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Tuesday, April 16, 2024

What is the Constitutional Cleanup Amendment?

Future ASUCD Winter Elections moved to Spring Quarter

The results of the 2020 ASUCD Winter Elections celebrated sweeping victory for the extensively campaigned Basic Needs and Services Referendum. But Senate Bill 31 was not on the ballot alone — the Constitutional Cleanup Amendment, CA 67, was listed beneath SB 31.

The reforms addressed in the Constitutional Cleanup Amendment, however, are significant. The amendment intends to: “Further define the position of External Affairs Vice President (EAVP), shifting the timing of ASUCD Elections, institutionalization of binding 10-year plans, clarification of processes for Special Elections, and transitioning successors through an online file storage system.” 

EAVP reform

According to ASUCD President Justin Hurst, the description for the EAVP role was not previously outlined in the constitution. 

Hurst said the EAVP “is a position that is analogous with other campuses.” The UC Student Association is composed of all UC campus’ EAVPs, and Hurst noted now the association is “along with all the other UC’s.” Hurst clarified that EAVP is not a new position, rather, its definition was simply missing in the Constitution until now. 

Elections reform

In response to shifting ASUCD elections from Winter Quarter to Spring Quarter, Hurst explained that the change will not be implemented this Spring Quarter, but rather starting in Spring Quarter 2021. Therefore, newly elected officials will serve for an extra quarter, with the exception of the EAVP, whose election will remain in the fall. 

Newly elected Student Advocate Ashley Lo commented on moving the elections. times. 

“All the other UC’s, in their associated student bodies, […] have elections in Spring Quarter,” Lo said. “We’re the only one who does it during Winter Quarter.”

Both Hurst and Lo noted that when Hurst was sworn in, he attended UC-wide meetings as a brand new president, while other members in attendance were at the end of their terms.

“The presidents of all the UC Associated Students meet up regularly, and oftentimes it can be difficult when we have different people terming in at different times,” Lo said. “It can create a disconnect in communication when there are people with different experiences because they are at different parts of their terms.”

Institutional memory reform

Moving elections to Spring Quarter coincides with another item listed with the amendment reforms: creating an online transitioning member file storage system. 

“ASUCD has a historical problem with transition and institutional memory,” Hurst explained. “This was an effort to have online resources so people aren’t starting from scratch.”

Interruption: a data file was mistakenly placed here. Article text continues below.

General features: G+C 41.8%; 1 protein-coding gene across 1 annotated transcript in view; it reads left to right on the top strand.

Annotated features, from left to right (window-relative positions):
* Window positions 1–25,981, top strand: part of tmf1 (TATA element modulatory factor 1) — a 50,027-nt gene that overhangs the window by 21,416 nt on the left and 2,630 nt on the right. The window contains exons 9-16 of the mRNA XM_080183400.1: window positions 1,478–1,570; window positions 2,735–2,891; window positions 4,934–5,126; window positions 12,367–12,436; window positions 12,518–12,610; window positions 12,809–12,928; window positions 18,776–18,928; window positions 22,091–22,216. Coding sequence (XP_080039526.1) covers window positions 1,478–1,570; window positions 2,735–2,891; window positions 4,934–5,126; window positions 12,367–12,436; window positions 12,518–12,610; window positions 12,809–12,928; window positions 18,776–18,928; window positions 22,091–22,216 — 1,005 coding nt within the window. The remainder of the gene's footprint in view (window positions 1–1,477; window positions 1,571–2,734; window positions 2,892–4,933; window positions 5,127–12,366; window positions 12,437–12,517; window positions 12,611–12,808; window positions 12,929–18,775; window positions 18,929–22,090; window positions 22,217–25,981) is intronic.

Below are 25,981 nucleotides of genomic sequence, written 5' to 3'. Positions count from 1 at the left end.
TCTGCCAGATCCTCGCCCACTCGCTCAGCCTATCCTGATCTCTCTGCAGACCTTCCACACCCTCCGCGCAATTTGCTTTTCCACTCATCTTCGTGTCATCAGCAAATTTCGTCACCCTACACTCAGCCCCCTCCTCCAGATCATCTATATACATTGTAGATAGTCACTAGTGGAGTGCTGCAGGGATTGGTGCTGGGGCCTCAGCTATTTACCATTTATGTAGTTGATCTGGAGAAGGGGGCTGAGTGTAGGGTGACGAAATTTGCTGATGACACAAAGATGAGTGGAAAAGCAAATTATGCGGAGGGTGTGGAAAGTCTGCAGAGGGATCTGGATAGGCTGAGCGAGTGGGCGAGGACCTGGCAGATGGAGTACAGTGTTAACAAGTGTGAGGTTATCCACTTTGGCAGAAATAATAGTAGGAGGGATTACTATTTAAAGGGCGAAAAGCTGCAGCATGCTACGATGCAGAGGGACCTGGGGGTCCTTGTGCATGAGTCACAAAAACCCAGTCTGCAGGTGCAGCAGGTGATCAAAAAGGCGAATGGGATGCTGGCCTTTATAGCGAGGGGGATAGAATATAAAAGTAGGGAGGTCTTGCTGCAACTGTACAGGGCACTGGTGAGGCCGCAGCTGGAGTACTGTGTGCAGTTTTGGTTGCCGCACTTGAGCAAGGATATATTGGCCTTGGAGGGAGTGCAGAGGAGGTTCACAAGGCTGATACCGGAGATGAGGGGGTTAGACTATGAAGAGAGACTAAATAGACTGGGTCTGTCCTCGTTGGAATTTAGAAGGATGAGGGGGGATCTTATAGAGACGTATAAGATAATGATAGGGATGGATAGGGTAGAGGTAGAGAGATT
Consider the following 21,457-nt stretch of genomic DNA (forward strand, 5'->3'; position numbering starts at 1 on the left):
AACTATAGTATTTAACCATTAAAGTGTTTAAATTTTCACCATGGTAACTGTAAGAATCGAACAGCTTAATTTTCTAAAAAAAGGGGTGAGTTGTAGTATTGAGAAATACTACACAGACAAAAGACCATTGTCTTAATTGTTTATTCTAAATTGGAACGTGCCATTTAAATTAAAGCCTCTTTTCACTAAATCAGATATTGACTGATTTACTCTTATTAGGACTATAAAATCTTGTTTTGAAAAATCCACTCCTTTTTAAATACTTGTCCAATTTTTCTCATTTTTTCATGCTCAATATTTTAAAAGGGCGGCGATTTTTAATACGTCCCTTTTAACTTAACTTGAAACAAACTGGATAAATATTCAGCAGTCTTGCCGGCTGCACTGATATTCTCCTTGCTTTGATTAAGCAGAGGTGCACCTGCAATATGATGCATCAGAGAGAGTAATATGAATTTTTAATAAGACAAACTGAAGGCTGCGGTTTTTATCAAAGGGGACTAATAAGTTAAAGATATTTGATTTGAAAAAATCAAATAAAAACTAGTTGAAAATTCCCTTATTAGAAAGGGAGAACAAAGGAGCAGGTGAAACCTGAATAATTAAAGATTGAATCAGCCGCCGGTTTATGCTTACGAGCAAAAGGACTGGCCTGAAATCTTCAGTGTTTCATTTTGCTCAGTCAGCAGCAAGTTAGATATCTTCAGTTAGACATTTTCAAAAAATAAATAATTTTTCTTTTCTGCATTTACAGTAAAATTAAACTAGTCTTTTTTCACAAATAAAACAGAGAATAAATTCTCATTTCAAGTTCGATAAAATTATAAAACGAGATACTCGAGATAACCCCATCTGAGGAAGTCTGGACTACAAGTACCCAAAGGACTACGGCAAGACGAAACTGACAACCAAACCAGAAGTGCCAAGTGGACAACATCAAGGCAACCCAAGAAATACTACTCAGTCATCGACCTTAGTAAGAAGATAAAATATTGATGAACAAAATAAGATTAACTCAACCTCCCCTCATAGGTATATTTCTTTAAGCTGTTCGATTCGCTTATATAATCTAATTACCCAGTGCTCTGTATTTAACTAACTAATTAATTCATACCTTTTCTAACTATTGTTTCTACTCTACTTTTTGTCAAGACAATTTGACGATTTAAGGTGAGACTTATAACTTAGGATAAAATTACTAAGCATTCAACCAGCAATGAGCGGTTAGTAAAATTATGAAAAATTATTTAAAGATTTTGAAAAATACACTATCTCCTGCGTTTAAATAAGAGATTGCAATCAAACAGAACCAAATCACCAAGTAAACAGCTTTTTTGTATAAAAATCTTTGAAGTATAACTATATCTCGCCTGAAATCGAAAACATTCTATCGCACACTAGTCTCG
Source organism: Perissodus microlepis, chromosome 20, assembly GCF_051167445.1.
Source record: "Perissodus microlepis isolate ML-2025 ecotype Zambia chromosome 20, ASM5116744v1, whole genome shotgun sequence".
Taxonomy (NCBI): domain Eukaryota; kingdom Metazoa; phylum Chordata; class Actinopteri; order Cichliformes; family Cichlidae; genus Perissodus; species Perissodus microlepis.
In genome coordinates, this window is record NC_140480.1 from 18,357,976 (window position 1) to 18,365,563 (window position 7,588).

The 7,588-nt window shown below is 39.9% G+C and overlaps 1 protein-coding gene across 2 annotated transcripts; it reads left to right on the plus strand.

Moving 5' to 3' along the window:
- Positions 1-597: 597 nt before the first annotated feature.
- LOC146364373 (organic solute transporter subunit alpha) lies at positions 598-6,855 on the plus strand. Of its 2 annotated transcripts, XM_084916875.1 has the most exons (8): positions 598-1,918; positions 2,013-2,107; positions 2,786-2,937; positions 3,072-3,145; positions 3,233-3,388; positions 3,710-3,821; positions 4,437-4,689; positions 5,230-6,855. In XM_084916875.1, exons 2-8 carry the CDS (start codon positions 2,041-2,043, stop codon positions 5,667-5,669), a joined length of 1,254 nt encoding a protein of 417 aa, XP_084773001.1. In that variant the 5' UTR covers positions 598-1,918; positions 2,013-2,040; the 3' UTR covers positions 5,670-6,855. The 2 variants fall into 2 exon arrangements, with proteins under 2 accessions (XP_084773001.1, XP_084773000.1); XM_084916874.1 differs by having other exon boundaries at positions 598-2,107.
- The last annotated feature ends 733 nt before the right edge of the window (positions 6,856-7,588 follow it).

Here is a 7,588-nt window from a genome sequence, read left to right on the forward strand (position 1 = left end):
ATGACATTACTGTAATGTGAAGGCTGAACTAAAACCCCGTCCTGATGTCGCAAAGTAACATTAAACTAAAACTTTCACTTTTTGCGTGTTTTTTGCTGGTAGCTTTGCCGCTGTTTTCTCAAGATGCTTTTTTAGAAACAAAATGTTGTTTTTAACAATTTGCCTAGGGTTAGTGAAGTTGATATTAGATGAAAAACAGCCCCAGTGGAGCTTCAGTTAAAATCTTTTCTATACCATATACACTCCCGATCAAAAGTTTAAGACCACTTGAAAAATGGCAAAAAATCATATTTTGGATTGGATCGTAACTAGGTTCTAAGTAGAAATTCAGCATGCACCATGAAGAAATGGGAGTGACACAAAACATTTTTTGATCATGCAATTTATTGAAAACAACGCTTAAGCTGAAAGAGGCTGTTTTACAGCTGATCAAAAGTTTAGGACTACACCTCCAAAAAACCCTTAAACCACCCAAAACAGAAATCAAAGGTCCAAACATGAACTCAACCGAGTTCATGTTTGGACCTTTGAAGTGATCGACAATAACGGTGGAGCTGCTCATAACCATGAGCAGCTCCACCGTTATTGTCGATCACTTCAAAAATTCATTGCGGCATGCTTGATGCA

Hurst and Lo commented on their own difficult experiences transitioning into their roles, and how they hope the revised constitution will prevent miscommunication in the future.

Hurst noted that he only had one transitional meeting with his predecessor. His first month as ASUCD president was confusing and exhausting, considering ASUCD’s budget deficit and incompatible term schedule with the rest of the UC campuses. 

Lo encountered similar difficulties in her transition into her role as Internal Affairs Commissioner when, as a freshman, the chair of her commission suddenly resigned.

“There was someone on my commission who was a junior, so he took over his chair, [but] then, about four weeks into his term, he let us know he could no longer continue because he was leaving to study abroad,” Lo said. “It was certainly a very sudden transition. Since he was leaving to study abroad, he couldn’t be too much of a resource. I would have appreciated more resources and knowledge about the role — what it entails — along with some of just the small details.”

Lo referred to the online file transition system as “Guidelines for institutional memory sake; a resource to know what the role has been, what it is now, and how I can improve it.”

Institutionalization of 10-year plan, special election reform

The last two items on the amendment background included “clarifying the processes for special elections,” and “institutionalization of binding 10-year plans.” Hurst noted that these two items go hand in hand with each other as we see the effects of the amendment play out.

“[The 10-year-plan] was very much a plan B for if the fee referendum didn’t pass, having a more experienced executive team working on the budget,” Hurst explained. “In the 10-year-plan, we included a lot of transition and institutional memory. In particular, one of the things we implemented was a shared Google drive between ASUCD.” 

Given that CA 67 passed, Hurst predicts that there will be a special election regarding constitutional measures and the 10-year-plan in the spring. 

“Even though special elections were heavily explicit in the constitution with the wording, it was not explicitly defined as something ASUCD could do,” Hurst said. “By making it explicit and putting it in the constitution, there’s no legality question about whether a special election is to be called by the Senate.”

The constitutional amendment simply unifies ASUCD’s term calendar and governmental practices with the entire UC Associated Students to ensure effective communication and successful transitioning. In addition, it recognizes ASUCD’s functions in official wording.

Hurst explains, “[CA 67] brings our current practices into line with the Constitution.”

Written by: Hannah Blome — features@theaggie.org 

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